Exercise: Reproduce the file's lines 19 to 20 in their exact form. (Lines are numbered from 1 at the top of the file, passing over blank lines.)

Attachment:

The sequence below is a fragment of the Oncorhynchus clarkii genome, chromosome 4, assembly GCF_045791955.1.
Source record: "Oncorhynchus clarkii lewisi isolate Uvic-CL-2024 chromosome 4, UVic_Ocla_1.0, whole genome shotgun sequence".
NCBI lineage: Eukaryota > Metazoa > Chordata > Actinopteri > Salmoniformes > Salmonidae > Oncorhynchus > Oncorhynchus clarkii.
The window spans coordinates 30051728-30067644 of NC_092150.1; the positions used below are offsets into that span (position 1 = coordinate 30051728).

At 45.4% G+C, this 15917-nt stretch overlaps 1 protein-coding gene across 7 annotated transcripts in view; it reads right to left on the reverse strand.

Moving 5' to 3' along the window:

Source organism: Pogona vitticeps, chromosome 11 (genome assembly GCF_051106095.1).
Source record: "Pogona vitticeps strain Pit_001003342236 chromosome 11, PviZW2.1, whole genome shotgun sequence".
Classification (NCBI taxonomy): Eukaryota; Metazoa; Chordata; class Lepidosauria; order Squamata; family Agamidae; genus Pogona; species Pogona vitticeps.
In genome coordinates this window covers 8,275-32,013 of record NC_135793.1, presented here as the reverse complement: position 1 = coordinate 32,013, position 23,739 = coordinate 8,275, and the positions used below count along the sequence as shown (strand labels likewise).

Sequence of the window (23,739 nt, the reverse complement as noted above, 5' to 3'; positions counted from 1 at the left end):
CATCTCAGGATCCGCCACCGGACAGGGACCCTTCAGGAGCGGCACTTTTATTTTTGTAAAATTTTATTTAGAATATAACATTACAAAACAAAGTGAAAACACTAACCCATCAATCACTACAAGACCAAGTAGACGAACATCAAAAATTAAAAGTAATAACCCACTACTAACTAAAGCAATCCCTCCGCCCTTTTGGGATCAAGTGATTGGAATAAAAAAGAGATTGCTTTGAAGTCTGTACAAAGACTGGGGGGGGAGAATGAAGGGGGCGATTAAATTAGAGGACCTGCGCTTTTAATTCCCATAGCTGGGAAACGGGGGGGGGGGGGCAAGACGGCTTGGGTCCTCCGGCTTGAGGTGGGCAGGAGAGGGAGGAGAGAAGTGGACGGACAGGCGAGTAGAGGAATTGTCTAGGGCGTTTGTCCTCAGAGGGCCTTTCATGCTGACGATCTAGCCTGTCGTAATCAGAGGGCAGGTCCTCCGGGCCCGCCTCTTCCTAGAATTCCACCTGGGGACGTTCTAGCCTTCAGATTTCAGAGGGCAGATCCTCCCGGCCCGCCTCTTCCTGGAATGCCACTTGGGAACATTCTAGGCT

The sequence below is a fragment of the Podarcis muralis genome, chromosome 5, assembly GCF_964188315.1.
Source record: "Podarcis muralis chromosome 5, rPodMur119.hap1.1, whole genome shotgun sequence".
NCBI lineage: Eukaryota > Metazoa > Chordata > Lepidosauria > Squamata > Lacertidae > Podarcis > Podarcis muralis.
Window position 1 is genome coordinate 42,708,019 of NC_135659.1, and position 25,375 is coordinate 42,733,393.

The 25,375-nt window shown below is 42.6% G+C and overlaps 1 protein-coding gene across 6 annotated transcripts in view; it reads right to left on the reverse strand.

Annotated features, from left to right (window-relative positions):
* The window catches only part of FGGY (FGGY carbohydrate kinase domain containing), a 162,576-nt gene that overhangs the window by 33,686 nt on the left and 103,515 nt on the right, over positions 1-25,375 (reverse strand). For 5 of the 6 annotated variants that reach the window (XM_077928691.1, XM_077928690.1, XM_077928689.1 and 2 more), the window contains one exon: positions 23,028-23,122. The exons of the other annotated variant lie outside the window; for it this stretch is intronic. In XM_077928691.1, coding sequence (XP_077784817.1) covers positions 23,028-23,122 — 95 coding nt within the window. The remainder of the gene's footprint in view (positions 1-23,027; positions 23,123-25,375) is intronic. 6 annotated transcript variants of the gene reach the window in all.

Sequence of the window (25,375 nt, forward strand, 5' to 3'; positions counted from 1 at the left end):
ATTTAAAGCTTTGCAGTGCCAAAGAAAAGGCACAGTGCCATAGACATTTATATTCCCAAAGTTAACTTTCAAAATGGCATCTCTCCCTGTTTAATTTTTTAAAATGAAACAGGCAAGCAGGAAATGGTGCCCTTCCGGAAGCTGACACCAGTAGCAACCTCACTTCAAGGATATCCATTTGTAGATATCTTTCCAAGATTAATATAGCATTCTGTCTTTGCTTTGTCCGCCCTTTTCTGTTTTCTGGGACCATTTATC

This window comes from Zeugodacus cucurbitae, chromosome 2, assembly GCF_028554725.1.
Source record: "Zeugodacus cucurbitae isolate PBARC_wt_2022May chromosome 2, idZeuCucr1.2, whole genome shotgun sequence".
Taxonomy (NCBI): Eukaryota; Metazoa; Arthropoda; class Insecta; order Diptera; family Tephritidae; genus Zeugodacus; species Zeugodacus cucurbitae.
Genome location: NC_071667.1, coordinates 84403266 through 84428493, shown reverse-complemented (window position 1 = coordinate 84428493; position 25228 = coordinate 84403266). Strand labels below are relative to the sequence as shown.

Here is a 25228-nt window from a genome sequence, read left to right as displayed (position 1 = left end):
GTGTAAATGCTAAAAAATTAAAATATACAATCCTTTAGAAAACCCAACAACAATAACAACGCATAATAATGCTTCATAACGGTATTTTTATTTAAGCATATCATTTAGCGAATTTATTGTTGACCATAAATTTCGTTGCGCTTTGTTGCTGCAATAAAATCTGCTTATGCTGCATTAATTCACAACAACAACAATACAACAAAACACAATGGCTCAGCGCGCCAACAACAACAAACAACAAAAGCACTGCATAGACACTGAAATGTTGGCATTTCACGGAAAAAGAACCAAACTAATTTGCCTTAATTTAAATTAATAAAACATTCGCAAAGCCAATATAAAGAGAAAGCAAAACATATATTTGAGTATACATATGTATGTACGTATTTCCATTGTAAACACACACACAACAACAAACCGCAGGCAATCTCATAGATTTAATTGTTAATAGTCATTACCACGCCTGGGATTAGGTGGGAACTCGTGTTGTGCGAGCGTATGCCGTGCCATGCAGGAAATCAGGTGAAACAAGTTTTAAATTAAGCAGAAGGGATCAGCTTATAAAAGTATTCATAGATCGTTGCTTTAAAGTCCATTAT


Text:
* The window catches only part of FGGY (FGGY carbohydrate kinase domain containing), a 162,576-nt gene that overhangs the window by 33,686 nt on the left and 103,515 nt on the right, over positions 1-25,375 (reverse strand). For 5 of the 6 annotated variants that reach the window (XM_077928691.1, XM_077928690.1, XM_077928689.1 and 2 more), the window contains one exon: positions 23,028-23,122. The exons of the other annotated variant lie outside the window; for it this stretch is intronic. In XM_077928691.1, coding sequence (XP_077784817.1) covers positions 23,028-23,122 — 95 coding nt within the window. The remainder of the gene's footprint in view (positions 1-23,027; positions 23,123-25,375) is intronic. 6 annotated transcript variants of the gene reach the window in all.

Sequence of the window (25,375 nt, forward strand, 5' to 3'; positions counted from 1 at the left end):